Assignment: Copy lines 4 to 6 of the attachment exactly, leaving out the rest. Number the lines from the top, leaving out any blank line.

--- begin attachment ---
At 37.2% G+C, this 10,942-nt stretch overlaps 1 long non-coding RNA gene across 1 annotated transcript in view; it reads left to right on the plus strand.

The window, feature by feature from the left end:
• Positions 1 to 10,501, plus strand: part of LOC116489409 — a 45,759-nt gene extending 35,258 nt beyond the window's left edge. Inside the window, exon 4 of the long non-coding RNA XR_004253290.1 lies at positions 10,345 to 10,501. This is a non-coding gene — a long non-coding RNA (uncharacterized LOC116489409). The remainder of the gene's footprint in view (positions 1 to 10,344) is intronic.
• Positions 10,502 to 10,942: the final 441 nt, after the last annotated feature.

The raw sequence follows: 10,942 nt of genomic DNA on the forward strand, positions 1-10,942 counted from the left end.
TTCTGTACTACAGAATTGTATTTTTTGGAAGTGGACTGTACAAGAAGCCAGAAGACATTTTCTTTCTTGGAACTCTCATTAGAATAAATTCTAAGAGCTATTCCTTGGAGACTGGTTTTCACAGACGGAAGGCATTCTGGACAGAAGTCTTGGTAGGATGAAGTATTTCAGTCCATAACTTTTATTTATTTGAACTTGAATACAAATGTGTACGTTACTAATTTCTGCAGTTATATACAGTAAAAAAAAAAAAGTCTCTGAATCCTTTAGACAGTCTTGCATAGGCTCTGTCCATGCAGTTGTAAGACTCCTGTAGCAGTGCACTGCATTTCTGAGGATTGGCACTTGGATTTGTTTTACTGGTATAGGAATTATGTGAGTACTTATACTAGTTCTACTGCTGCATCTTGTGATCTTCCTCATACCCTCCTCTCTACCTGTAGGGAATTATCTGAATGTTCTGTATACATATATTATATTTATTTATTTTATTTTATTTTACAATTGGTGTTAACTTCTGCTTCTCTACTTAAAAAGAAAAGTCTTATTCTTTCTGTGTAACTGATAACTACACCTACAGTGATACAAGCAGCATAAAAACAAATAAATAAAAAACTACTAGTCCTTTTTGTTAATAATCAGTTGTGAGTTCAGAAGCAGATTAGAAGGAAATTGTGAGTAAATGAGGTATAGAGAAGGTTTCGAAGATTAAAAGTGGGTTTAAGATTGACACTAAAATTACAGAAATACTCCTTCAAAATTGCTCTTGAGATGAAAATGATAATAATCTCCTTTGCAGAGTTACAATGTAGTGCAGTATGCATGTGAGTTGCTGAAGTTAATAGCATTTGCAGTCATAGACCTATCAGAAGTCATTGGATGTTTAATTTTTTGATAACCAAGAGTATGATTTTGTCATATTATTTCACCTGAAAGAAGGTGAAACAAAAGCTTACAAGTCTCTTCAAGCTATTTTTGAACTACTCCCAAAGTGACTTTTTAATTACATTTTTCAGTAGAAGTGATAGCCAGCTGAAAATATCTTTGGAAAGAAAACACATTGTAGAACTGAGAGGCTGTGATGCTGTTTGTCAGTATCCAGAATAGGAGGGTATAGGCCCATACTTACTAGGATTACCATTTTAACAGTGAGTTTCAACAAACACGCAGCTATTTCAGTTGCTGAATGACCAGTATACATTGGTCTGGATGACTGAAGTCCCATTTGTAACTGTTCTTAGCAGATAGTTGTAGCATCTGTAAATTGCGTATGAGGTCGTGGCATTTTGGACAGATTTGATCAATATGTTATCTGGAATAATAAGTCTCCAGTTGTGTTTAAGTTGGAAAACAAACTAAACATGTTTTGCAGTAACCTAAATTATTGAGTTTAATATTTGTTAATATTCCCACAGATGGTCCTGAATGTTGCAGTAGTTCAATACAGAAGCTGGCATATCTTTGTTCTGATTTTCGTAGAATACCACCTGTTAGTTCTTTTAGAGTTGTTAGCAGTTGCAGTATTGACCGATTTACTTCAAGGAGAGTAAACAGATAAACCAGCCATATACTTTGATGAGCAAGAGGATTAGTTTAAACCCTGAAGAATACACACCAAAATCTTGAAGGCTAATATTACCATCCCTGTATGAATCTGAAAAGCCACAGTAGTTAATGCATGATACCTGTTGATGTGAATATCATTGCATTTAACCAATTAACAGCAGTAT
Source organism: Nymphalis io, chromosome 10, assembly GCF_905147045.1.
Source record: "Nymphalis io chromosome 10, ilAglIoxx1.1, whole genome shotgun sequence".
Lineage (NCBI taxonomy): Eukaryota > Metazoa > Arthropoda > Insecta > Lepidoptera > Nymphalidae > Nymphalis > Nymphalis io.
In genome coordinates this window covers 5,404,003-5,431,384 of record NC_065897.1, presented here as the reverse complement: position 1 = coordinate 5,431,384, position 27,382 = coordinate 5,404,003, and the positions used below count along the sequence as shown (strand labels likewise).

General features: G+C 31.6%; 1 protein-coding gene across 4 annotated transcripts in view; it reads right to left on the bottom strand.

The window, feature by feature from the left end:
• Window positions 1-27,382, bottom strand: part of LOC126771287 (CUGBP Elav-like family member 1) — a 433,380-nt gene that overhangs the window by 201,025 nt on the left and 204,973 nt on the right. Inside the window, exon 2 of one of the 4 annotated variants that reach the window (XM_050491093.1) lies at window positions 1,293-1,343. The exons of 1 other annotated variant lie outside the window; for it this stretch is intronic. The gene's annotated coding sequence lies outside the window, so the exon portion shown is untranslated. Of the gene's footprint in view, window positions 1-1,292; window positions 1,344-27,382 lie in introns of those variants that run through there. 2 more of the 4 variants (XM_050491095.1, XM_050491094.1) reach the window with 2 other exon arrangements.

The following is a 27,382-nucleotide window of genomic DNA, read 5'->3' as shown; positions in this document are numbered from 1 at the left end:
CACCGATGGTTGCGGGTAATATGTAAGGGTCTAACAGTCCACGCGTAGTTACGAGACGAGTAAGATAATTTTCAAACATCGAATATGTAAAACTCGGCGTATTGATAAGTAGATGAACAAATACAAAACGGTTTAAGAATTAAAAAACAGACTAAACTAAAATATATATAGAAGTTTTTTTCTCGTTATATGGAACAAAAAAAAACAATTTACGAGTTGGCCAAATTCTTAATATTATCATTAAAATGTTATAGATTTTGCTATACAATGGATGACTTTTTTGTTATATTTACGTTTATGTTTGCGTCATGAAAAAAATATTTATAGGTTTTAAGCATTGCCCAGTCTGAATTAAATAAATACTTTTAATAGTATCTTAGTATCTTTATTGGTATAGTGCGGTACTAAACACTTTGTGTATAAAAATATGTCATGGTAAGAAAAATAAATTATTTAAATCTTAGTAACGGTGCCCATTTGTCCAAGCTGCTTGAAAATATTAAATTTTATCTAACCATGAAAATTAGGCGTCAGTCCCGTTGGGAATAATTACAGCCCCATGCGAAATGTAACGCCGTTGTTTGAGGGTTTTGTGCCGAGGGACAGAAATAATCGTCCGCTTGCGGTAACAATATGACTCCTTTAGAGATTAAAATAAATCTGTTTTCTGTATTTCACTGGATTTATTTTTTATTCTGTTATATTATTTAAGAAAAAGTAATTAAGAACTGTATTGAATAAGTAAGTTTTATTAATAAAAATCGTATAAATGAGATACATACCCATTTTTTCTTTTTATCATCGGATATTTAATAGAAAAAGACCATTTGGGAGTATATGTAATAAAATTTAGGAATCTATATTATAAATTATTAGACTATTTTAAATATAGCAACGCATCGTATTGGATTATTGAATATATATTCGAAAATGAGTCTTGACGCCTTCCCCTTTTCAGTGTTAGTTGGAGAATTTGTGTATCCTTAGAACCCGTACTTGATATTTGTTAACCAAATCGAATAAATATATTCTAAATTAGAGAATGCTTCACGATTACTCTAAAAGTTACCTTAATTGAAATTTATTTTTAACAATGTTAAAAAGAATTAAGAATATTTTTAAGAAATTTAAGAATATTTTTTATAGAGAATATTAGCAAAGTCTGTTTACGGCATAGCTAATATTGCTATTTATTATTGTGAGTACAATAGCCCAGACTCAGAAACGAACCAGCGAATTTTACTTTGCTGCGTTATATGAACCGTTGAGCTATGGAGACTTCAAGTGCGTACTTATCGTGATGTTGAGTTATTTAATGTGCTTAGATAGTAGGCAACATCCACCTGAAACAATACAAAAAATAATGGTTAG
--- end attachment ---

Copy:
• Positions 10,502 to 10,942: the final 441 nt, after the last annotated feature.

The raw sequence follows: 10,942 nt of genomic DNA on the forward strand, positions 1-10,942 counted from the left end.
TTCTGTACTACAGAATTGTATTTTTTGGAAGTGGACTGTACAAGAAGCCAGAAGACATTTTCTTTCTTGGAACTCTCATTAGAATAAATTCTAAGAGCTATTCCTTGGAGACTGGTTTTCACAGACGGAAGGCATTCTGGACAGAAGTCTTGGTAGGATGAAGTATTTCAGTCCATAACTTTTATTTATTTGAACTTGAATACAAATGTGTACGTTACTAATTTCTGCAGTTATATACAGTAAAAAAAAAAAAGTCTCTGAATCCTTTAGACAGTCTTGCATAGGCTCTGTCCATGCAGTTGTAAGACTCCTGTAGCAGTGCACTGCATTTCTGAGGATTGGCACTTGGATTTGTTTTACTGGTATAGGAATTATGTGAGTACTTATACTAGTTCTACTGCTGCATCTTGTGATCTTCCTCATACCCTCCTCTCTACCTGTAGGGAATTATCTGAATGTTCTGTATACATATATTATATTTATTTATTTTATTTTATTTTACAATTGGTGTTAACTTCTGCTTCTCTACTTAAAAAGAAAAGTCTTATTCTTTCTGTGTAACTGATAACTACACCTACAGTGATACAAGCAGCATAAAAACAAATAAATAAAAAACTACTAGTCCTTTTTGTTAATAATCAGTTGTGAGTTCAGAAGCAGATTAGAAGGAAATTGTGAGTAAATGAGGTATAGAGAAGGTTTCGAAGATTAAAAGTGGGTTTAAGATTGACACTAAAATTACAGAAATACTCCTTCAAAATTGCTCTTGAGATGAAAATGATAATAATCTCCTTTGCAGAGTTACAATGTAGTGCAGTATGCATGTGAGTTGCTGAAGTTAATAGCATTTGCAGTCATAGACCTATCAGAAGTCATTGGATGTTTAATTTTTTGATAACCAAGAGTATGATTTTGTCATATTATTTCACCTGAAAGAAGGTGAAACAAAAGCTTACAAGTCTCTTCAAGCTATTTTTGAACTACTCCCAAAGTGACTTTTTAATTACATTTTTCAGTAGAAGTGATAGCCAGCTGAAAATATCTTTGGAAAGAAAACACATTGTAGAACTGAGAGGCTGTGATGCTGTTTGTCAGTATCCAGAATAGGAGGGTATAGGCCCATACTTACTAGGATTACCATTTTAACAGTGAGTTTCAACAAACACGCAGCTATTTCAGTTGCTGAATGACCAGTATACATTGGTCTGGATGACTGAAGTCCCATTTGTAACTGTTCTTAGCAGATAGTTGTAGCATCTGTAAATTGCGTATGAGGTCGTGGCATTTTGGACAGATTTGATCAATATGTTATCTGGAATAATAAGTCTCCAGTTGTGTTTAAGTTGGAAAACAAACTAAACATGTTTTGCAGTAACCTAAATTATTGAGTTTAATATTTGTTAATATTCCCACAGATGGTCCTGAATGTTGCAGTAGTTCAATACAGAAGCTGGCATATCTTTGTTCTGATTTTCGTAGAATACCACCTGTTAGTTCTTTTAGAGTTGTTAGCAGTTGCAGTATTGACCGATTTACTTCAAGGAGAGTAAACAGATAAACCAGCCATATACTTTGATGAGCAAGAGGATTAGTTTAAACCCTGAAGAATACACACCAAAATCTTGAAGGCTAATATTACCATCCCTGTATGAATCTGAAAAGCCACAGTAGTTAATGCATGATACCTGTTGATGTGAATATCATTGCATTTAACCAATTAACAGCAGTAT